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Kabul Postcard: A Neighborhood In Transition

Afghan laborers work on a road project in Kabul. The city has undertaken a huge project to fix its roads and sewers. (Getty Images)

As I've been reflecting on the past 2 1/2 years that I've spent in Kabul, it's struck me how much has and hasn't changed. People continue to flood into the city, further straining its infrastructure and services.

But my neighborhood has seen mostly positive changes since I moved to it in 2012.

As I walk out my front door — and step over the open sewer trenches that line most of the city's streets — the most pronounced change is the pavement. When I moved in, there wasn't any. The street was nothing but dirt, and it had craters so deep, small cars could seemingly disappear inside them.

When it rained, the street looked like something you'd imagine in medieval Europe.

But, after what felt like an endless period of construction that stopped and started several times, the street was finished and is still holding up — that's something that can't be said for many other streets paved in my time here that are again crumbling.

As I walk down to the end of my street, in front of me is a gleaming new four-story shopping center that was built since I moved here. Inside are several dress shops, a small grocery store and a shawarma restaurant. The architectural style can best be described as postmodern, ancient-revival tacky.

Across from the shopping center is an old barbershop I've frequented. It's old-school — straight-razor shaves and that vibrating silver contraption the barber puts on his hand to give you a head massage.

"The neighborhood is much better thanks to the new construction, road paving, and renovated sidewalks," says 22-year-old Hamid, who, like many Afghans, goes by one name. He's one of the barbers in this shop and says he's had more business thanks to the development.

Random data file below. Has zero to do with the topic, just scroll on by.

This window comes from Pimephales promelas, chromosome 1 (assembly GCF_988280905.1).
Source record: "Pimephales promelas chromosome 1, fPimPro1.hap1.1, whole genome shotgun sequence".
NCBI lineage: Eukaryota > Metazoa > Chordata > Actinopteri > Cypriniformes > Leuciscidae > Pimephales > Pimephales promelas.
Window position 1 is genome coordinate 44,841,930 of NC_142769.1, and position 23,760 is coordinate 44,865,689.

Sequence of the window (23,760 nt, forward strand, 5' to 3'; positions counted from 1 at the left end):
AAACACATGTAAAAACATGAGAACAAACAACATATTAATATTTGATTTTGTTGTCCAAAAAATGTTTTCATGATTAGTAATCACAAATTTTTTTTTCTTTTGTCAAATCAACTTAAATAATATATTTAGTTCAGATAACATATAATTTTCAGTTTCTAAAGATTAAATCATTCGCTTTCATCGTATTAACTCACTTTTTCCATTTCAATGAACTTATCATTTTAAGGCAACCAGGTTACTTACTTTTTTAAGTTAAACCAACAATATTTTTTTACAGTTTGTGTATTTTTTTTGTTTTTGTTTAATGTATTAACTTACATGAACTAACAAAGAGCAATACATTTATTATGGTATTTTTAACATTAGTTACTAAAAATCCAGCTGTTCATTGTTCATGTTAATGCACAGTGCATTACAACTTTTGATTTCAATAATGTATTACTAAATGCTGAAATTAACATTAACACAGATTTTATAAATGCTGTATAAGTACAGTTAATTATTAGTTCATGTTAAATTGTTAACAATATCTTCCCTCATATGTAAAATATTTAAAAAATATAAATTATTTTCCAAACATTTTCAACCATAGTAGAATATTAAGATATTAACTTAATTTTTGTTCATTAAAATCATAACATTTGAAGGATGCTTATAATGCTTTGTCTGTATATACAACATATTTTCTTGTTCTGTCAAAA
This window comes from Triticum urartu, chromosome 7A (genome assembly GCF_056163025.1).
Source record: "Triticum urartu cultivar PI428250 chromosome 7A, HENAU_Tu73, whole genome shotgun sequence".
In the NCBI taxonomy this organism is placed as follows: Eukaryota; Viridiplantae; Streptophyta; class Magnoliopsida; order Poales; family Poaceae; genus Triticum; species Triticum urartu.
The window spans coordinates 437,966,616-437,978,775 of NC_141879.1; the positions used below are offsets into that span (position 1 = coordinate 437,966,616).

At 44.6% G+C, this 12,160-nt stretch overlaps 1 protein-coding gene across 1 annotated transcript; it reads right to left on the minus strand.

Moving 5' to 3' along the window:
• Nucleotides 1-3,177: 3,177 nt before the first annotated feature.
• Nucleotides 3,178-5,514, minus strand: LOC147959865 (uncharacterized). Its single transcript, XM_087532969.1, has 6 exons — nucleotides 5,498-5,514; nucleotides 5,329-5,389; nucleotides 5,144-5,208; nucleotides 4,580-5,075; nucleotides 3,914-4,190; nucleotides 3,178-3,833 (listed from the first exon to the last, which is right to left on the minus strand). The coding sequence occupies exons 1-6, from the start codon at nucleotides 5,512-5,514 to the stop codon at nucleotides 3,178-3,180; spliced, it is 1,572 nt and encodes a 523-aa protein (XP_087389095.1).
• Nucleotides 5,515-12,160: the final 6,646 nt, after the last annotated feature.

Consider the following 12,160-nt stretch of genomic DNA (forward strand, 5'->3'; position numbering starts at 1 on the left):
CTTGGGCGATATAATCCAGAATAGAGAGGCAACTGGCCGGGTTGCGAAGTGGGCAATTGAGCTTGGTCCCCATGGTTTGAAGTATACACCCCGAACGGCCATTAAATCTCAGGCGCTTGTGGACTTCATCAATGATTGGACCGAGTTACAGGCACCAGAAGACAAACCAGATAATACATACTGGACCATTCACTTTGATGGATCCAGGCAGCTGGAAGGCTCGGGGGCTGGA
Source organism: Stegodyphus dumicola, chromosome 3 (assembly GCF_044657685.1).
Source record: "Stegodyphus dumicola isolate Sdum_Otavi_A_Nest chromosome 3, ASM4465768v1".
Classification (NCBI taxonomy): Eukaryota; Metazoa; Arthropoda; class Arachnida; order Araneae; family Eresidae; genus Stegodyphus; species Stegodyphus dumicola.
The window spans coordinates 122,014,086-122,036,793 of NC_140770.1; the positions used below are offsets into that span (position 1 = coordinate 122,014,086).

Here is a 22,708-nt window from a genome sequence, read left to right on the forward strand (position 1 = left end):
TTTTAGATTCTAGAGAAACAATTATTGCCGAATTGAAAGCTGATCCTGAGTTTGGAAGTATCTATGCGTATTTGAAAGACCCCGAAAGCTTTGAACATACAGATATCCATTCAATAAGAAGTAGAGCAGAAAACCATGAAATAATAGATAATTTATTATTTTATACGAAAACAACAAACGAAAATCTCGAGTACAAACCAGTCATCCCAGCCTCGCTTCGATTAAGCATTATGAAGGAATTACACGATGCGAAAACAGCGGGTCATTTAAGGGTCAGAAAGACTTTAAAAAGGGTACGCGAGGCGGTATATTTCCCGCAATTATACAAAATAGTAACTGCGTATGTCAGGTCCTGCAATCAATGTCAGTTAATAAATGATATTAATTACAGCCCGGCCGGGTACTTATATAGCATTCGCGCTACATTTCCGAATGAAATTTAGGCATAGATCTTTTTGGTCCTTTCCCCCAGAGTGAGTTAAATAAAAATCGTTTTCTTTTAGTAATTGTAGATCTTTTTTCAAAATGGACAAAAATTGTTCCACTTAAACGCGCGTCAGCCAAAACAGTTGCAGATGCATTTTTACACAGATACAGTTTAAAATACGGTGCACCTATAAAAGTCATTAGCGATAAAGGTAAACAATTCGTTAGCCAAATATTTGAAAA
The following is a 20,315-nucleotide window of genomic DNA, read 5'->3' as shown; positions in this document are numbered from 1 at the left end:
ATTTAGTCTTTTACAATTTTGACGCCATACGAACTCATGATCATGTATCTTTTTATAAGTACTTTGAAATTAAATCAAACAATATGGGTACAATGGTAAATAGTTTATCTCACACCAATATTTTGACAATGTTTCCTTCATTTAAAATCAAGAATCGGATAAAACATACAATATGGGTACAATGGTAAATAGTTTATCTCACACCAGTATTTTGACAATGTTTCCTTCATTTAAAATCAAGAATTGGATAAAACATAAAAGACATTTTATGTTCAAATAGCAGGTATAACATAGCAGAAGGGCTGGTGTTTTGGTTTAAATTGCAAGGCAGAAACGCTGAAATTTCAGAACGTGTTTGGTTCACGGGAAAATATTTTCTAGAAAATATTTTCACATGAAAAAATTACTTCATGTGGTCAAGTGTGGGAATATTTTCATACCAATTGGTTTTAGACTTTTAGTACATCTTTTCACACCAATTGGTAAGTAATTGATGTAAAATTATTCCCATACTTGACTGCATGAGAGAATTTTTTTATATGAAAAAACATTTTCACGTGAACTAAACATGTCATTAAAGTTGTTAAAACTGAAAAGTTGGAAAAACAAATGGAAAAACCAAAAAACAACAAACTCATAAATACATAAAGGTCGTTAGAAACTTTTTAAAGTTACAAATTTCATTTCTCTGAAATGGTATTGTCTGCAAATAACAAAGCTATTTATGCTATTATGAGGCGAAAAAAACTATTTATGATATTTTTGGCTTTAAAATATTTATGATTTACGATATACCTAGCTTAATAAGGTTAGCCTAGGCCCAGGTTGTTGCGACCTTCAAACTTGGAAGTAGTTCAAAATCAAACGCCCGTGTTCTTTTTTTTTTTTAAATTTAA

Around the next corner by a police checkpoint are two new multistory shopping centers and another under construction. There are new clothing shops here, like Women Palace, which sells high-end and unexpectedly contemporary women's clothes.

"As a result of all this construction, more wealthy people have moved into the neighborhood," says Mohammed Essa, 23, who owns an older, more traditional shop. "The market area is more crowded than ever."

While the neighborhood has come a long way from the time packs of stray dogs wandered the muddy streets, it's hardly Beverly Hills. There are still plenty of rundown old shops, and the paint is already peeling off some of the new buildings, revealing the shoddy construction work underneath.

One of the most striking additions to the neighborhood is the space-age looking Shar-e-Now wedding hall. The wedding hall business continues to boom in Kabul. Even the poorest Afghans will spend lavish sums on a wedding in one of these halls.

This particular one is festooned with such an array of lights that at night it shimmers and sparkles to a point that would make the most ostentatious Vegas casino blush.

And despite falling property values and reduced demand as foreigners and their money leave Kabul, construction continues — all through the night on my street.